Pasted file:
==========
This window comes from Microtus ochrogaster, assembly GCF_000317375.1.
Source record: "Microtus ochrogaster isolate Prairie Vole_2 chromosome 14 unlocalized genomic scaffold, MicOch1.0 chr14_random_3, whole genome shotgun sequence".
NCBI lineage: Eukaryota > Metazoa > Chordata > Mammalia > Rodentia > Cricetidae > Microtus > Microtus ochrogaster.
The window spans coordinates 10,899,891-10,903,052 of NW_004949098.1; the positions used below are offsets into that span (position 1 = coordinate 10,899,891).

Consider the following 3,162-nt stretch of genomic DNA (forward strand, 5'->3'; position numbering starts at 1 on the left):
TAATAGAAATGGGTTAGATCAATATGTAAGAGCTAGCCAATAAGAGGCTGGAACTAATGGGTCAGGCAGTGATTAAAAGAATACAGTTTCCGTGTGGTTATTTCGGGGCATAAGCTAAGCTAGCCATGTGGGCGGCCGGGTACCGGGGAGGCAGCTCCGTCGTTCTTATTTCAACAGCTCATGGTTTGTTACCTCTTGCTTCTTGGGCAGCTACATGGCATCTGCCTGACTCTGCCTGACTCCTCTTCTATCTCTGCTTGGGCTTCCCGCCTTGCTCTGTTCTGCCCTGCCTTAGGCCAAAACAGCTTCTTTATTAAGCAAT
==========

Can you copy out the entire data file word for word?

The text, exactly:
This window comes from Microtus ochrogaster, assembly GCF_000317375.1.
Source record: "Microtus ochrogaster isolate Prairie Vole_2 chromosome 14 unlocalized genomic scaffold, MicOch1.0 chr14_random_3, whole genome shotgun sequence".
NCBI lineage: Eukaryota > Metazoa > Chordata > Mammalia > Rodentia > Cricetidae > Microtus > Microtus ochrogaster.
The window spans coordinates 10,899,891-10,903,052 of NW_004949098.1; the positions used below are offsets into that span (position 1 = coordinate 10,899,891).

Consider the following 3,162-nt stretch of genomic DNA (forward strand, 5'->3'; position numbering starts at 1 on the left):
TAATAGAAATGGGTTAGATCAATATGTAAGAGCTAGCCAATAAGAGGCTGGAACTAATGGGTCAGGCAGTGATTAAAAGAATACAGTTTCCGTGTGGTTATTTCGGGGCATAAGCTAAGCTAGCCATGTGGGCGGCCGGGTACCGGGGAGGCAGCTCCGTCGTTCTTATTTCAACAGCTCATGGTTTGTTACCTCTTGCTTCTTGGGCAGCTACATGGCATCTGCCTGACTCTGCCTGACTCCTCTTCTATCTCTGCTTGGGCTTCCCGCCTTGCTCTGTTCTGCCCTGCCTTAGGCCAAAACAGCTTCTTTATTAAGCAAT